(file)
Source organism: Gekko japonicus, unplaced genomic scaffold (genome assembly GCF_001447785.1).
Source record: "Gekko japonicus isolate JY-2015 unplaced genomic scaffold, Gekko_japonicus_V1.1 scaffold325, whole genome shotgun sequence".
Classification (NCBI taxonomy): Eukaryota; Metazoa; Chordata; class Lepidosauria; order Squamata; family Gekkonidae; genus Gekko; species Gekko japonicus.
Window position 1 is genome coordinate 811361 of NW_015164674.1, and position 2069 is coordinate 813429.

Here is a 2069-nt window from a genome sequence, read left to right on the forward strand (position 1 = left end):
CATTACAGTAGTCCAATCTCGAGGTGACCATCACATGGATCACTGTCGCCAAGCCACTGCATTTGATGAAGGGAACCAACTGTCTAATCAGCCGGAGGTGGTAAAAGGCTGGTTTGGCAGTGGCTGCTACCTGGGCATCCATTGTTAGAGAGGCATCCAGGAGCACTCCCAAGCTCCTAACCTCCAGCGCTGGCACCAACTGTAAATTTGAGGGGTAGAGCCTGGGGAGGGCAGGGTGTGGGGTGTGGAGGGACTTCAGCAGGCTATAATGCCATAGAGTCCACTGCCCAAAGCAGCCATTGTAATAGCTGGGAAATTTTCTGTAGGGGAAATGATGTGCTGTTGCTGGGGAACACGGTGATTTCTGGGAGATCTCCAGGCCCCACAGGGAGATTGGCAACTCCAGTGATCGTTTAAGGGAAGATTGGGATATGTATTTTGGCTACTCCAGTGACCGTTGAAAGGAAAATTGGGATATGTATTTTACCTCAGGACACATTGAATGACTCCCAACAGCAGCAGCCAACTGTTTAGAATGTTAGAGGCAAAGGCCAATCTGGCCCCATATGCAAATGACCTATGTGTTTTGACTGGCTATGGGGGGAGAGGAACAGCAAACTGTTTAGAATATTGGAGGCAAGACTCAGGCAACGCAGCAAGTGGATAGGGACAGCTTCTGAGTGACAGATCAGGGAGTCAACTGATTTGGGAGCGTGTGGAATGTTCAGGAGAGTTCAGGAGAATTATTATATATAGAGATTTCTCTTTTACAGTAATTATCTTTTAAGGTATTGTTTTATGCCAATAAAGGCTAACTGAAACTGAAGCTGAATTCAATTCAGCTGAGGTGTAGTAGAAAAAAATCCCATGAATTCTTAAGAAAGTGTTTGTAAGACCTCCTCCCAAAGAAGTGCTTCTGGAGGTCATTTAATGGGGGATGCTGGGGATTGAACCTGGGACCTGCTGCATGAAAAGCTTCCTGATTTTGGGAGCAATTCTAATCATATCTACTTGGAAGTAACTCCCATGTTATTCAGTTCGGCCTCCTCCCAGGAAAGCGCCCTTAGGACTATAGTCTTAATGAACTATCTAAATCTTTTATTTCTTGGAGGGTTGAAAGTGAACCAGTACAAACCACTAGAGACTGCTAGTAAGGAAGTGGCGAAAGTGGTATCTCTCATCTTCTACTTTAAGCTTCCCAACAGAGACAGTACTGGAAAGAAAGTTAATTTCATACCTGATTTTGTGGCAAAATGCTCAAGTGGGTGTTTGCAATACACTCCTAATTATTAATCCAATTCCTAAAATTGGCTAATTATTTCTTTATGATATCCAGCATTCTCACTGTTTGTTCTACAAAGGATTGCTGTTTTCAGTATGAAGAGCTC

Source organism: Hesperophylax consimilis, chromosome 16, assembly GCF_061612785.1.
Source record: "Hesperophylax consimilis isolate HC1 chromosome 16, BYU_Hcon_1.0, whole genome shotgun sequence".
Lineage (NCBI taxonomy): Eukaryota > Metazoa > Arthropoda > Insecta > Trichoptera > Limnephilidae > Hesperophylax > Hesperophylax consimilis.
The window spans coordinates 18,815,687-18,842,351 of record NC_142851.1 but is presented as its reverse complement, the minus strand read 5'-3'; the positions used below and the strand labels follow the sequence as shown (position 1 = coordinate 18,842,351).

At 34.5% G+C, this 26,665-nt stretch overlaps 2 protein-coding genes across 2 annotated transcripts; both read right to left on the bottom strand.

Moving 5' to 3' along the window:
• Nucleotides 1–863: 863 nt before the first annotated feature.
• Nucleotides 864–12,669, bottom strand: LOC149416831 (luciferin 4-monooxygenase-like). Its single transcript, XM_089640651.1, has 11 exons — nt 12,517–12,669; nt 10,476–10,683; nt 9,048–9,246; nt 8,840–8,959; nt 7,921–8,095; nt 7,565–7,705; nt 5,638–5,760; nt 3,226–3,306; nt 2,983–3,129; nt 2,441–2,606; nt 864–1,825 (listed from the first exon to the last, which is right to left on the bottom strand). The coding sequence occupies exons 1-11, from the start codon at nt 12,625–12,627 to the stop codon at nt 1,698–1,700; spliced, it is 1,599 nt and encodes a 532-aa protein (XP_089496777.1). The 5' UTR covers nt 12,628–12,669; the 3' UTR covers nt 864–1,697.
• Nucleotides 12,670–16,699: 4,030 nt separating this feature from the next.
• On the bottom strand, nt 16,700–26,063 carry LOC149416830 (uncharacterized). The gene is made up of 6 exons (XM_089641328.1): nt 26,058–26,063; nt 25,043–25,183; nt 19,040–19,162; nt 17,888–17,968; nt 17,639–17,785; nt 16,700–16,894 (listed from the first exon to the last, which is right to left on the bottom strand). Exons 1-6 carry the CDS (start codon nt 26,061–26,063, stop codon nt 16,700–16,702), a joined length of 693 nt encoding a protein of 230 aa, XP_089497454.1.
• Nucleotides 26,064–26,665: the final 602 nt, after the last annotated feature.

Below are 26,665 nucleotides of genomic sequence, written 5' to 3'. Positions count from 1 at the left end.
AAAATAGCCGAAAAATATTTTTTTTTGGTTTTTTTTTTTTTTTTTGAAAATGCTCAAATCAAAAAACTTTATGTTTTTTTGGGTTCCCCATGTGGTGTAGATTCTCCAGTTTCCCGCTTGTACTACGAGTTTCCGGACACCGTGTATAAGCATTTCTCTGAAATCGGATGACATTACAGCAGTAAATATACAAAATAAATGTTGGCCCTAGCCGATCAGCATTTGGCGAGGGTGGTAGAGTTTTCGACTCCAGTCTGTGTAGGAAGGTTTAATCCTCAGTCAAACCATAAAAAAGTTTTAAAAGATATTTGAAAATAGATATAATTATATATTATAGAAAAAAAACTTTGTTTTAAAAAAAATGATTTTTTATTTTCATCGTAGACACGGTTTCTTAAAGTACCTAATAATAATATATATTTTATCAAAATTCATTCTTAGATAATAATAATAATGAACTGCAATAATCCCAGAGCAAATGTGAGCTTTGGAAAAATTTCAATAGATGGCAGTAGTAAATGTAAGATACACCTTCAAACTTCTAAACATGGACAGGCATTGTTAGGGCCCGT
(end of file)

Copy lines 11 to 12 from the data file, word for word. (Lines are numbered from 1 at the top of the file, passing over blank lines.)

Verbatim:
At 34.5% G+C, this 26,665-nt stretch overlaps 2 protein-coding genes across 2 annotated transcripts; both read right to left on the bottom strand.

Moving 5' to 3' along the window: